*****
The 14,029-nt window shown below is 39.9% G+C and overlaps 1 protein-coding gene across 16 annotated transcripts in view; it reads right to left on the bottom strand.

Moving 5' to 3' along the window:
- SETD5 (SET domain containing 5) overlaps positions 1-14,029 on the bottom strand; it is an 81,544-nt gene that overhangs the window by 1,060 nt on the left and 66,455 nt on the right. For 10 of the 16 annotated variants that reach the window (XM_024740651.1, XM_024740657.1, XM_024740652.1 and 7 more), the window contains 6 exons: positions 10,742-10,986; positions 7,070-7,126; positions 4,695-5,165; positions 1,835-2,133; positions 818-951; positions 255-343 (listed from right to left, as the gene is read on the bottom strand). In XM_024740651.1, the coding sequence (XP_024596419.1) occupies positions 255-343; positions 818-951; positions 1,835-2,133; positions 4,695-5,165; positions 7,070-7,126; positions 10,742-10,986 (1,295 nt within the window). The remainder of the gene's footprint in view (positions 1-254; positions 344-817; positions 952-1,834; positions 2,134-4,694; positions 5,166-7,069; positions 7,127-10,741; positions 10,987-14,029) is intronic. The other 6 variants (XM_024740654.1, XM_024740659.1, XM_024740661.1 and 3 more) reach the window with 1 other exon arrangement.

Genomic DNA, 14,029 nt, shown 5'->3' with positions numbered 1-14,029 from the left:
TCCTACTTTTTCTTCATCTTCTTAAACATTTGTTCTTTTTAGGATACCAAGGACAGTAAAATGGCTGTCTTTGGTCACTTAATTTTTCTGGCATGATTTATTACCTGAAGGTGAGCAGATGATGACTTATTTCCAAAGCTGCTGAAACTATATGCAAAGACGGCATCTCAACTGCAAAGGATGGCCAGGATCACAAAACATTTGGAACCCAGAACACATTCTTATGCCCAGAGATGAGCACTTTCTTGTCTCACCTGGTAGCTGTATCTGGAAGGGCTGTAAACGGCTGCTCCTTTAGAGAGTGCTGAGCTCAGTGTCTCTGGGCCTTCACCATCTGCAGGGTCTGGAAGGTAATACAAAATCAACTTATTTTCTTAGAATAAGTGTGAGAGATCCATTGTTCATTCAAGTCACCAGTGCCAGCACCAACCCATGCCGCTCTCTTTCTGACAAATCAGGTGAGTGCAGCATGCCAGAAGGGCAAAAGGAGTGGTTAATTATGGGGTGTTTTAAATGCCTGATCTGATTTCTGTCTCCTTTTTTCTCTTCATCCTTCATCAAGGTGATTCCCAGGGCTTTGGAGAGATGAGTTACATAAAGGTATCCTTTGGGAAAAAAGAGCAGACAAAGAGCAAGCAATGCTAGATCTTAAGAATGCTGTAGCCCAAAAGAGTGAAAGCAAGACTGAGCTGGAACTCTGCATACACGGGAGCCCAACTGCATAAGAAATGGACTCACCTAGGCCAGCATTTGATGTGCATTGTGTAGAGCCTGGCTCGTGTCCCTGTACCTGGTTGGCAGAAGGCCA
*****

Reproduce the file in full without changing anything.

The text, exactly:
The 14,029-nt window shown below is 39.9% G+C and overlaps 1 protein-coding gene across 16 annotated transcripts in view; it reads right to left on the bottom strand.

Moving 5' to 3' along the window:
- SETD5 (SET domain containing 5) overlaps positions 1-14,029 on the bottom strand; it is an 81,544-nt gene that overhangs the window by 1,060 nt on the left and 66,455 nt on the right. For 10 of the 16 annotated variants that reach the window (XM_024740651.1, XM_024740657.1, XM_024740652.1 and 7 more), the window contains 6 exons: positions 10,742-10,986; positions 7,070-7,126; positions 4,695-5,165; positions 1,835-2,133; positions 818-951; positions 255-343 (listed from right to left, as the gene is read on the bottom strand). In XM_024740651.1, the coding sequence (XP_024596419.1) occupies positions 255-343; positions 818-951; positions 1,835-2,133; positions 4,695-5,165; positions 7,070-7,126; positions 10,742-10,986 (1,295 nt within the window). The remainder of the gene's footprint in view (positions 1-254; positions 344-817; positions 952-1,834; positions 2,134-4,694; positions 5,166-7,069; positions 7,127-10,741; positions 10,987-14,029) is intronic. The other 6 variants (XM_024740654.1, XM_024740659.1, XM_024740661.1 and 3 more) reach the window with 1 other exon arrangement.

Genomic DNA, 14,029 nt, shown 5'->3' with positions numbered 1-14,029 from the left:
TCCTACTTTTTCTTCATCTTCTTAAACATTTGTTCTTTTTAGGATACCAAGGACAGTAAAATGGCTGTCTTTGGTCACTTAATTTTTCTGGCATGATTTATTACCTGAAGGTGAGCAGATGATGACTTATTTCCAAAGCTGCTGAAACTATATGCAAAGACGGCATCTCAACTGCAAAGGATGGCCAGGATCACAAAACATTTGGAACCCAGAACACATTCTTATGCCCAGAGATGAGCACTTTCTTGTCTCACCTGGTAGCTGTATCTGGAAGGGCTGTAAACGGCTGCTCCTTTAGAGAGTGCTGAGCTCAGTGTCTCTGGGCCTTCACCATCTGCAGGGTCTGGAAGGTAATACAAAATCAACTTATTTTCTTAGAATAAGTGTGAGAGATCCATTGTTCATTCAAGTCACCAGTGCCAGCACCAACCCATGCCGCTCTCTTTCTGACAAATCAGGTGAGTGCAGCATGCCAGAAGGGCAAAAGGAGTGGTTAATTATGGGGTGTTTTAAATGCCTGATCTGATTTCTGTCTCCTTTTTTCTCTTCATCCTTCATCAAGGTGATTCCCAGGGCTTTGGAGAGATGAGTTACATAAAGGTATCCTTTGGGAAAAAAGAGCAGACAAAGAGCAAGCAATGCTAGATCTTAAGAATGCTGTAGCCCAAAAGAGTGAAAGCAAGACTGAGCTGGAACTCTGCATACACGGGAGCCCAACTGCATAAGAAATGGACTCACCTAGGCCAGCATTTGATGTGCATTGTGTAGAGCCTGGCTCGTGTCCCTGTACCTGGTTGGCAGAAGGCCA